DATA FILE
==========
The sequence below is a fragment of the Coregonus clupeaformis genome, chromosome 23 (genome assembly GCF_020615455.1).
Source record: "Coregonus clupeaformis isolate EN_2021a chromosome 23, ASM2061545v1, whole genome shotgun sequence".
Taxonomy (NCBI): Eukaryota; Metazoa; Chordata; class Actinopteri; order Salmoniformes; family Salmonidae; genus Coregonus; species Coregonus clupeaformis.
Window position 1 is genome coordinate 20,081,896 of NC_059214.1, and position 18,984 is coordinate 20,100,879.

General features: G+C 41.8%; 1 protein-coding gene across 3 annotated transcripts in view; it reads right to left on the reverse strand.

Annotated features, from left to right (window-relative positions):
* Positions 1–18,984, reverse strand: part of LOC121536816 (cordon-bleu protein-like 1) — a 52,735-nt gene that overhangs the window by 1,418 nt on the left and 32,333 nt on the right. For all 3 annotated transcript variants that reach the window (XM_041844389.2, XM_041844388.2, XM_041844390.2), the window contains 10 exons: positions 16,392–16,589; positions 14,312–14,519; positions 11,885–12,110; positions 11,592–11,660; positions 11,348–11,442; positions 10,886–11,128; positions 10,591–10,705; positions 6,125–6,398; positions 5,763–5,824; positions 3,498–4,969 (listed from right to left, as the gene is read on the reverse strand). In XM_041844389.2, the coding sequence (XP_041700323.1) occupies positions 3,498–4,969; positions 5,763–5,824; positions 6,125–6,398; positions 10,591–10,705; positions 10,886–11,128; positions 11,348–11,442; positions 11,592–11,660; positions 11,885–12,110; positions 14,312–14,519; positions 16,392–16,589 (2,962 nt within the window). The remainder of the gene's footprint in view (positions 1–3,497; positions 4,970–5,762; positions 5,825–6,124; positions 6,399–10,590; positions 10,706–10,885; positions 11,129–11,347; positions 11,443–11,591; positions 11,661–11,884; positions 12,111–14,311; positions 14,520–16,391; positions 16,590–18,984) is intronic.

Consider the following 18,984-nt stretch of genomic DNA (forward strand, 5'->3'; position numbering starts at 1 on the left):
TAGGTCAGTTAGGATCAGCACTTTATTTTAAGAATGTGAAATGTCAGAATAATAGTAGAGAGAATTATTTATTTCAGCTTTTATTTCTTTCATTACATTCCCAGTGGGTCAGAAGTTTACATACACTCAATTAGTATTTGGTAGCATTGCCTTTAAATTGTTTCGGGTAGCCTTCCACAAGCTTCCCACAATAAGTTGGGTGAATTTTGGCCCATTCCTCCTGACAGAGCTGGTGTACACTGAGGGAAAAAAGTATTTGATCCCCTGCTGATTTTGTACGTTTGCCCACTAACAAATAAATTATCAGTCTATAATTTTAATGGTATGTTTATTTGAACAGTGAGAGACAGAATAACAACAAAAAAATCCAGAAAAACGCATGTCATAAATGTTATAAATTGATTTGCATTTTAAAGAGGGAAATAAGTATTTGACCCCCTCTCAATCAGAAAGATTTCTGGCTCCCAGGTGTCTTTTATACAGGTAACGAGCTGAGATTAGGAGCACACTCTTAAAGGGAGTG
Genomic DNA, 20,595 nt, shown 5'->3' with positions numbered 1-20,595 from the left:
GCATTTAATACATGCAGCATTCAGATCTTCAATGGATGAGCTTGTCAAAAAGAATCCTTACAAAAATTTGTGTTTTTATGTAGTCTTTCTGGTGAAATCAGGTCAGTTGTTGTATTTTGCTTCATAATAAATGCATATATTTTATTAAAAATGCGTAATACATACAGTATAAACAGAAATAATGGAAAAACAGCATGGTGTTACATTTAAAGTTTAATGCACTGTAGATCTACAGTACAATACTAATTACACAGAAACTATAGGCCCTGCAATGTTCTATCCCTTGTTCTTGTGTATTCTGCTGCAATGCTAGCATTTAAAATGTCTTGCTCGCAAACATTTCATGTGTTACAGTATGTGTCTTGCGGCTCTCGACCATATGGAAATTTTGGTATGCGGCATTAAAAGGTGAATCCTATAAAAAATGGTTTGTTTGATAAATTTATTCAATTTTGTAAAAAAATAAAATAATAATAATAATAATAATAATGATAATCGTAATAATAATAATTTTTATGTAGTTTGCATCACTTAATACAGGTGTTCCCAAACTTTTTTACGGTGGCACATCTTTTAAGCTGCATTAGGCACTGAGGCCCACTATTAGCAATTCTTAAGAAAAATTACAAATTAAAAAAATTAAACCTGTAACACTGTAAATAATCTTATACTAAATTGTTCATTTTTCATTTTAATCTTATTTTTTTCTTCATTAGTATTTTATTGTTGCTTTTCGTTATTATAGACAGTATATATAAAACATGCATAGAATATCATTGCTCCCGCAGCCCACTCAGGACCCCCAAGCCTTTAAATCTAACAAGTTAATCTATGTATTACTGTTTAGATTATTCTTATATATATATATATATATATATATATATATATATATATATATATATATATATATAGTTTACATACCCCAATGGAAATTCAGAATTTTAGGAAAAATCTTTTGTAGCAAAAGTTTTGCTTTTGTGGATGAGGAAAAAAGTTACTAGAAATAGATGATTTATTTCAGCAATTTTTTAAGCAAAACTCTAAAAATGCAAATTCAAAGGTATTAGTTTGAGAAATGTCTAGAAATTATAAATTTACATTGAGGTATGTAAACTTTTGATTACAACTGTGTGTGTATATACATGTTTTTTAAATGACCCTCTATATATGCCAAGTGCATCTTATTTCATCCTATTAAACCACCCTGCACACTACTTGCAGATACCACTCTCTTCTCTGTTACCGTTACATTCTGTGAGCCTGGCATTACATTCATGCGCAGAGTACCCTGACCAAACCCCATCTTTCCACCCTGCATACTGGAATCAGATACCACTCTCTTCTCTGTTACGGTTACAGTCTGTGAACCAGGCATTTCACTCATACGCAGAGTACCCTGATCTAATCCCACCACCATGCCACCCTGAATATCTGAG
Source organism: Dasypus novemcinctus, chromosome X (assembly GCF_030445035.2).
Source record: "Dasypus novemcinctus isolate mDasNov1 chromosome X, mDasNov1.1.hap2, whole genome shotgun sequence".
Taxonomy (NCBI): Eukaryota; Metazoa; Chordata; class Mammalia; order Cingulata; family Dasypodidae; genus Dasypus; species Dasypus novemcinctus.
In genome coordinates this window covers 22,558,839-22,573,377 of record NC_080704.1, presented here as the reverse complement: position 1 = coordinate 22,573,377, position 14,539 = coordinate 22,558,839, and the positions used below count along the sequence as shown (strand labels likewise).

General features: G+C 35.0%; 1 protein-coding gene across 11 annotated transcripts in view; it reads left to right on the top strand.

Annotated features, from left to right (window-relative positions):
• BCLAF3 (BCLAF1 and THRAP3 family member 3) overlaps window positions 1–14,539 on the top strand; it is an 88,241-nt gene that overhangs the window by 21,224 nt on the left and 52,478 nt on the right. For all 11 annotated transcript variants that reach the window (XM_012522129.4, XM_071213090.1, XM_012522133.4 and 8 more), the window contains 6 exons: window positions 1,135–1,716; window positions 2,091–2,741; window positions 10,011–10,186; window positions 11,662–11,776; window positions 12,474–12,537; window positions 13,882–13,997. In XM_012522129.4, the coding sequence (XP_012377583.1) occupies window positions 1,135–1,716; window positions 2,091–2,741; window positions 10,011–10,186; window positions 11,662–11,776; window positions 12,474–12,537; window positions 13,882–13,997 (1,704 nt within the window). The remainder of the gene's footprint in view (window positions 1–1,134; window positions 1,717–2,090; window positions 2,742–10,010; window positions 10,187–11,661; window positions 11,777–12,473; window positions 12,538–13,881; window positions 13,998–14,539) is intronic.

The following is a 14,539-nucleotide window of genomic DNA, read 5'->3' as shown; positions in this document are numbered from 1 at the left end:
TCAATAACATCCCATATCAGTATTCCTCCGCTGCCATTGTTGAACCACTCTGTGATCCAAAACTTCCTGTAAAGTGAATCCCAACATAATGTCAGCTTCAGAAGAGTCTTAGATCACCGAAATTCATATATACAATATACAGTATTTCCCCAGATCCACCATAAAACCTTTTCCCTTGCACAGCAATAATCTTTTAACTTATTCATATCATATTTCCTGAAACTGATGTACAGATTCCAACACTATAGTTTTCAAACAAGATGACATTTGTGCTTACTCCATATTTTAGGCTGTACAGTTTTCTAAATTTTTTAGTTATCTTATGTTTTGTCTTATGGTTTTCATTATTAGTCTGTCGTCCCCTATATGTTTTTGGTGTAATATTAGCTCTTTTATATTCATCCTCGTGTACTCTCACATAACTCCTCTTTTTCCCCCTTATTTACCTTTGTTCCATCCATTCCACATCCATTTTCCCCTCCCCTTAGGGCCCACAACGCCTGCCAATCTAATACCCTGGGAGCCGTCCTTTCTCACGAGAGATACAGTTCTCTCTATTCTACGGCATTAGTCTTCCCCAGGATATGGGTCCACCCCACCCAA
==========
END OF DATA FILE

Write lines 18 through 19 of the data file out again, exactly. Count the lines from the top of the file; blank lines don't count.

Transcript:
• BCLAF3 (BCLAF1 and THRAP3 family member 3) overlaps window positions 1–14,539 on the top strand; it is an 88,241-nt gene that overhangs the window by 21,224 nt on the left and 52,478 nt on the right. For all 11 annotated transcript variants that reach the window (XM_012522129.4, XM_071213090.1, XM_012522133.4 and 8 more), the window contains 6 exons: window positions 1,135–1,716; window positions 2,091–2,741; window positions 10,011–10,186; window positions 11,662–11,776; window positions 12,474–12,537; window positions 13,882–13,997. In XM_012522129.4, the coding sequence (XP_012377583.1) occupies window positions 1,135–1,716; window positions 2,091–2,741; window positions 10,011–10,186; window positions 11,662–11,776; window positions 12,474–12,537; window positions 13,882–13,997 (1,704 nt within the window). The remainder of the gene's footprint in view (window positions 1–1,134; window positions 1,717–2,090; window positions 2,742–10,010; window positions 10,187–11,661; window positions 11,777–12,473; window positions 12,538–13,881; window positions 13,998–14,539) is intronic.

The following is a 14,539-nucleotide window of genomic DNA, read 5'->3' as shown; positions in this document are numbered from 1 at the left end: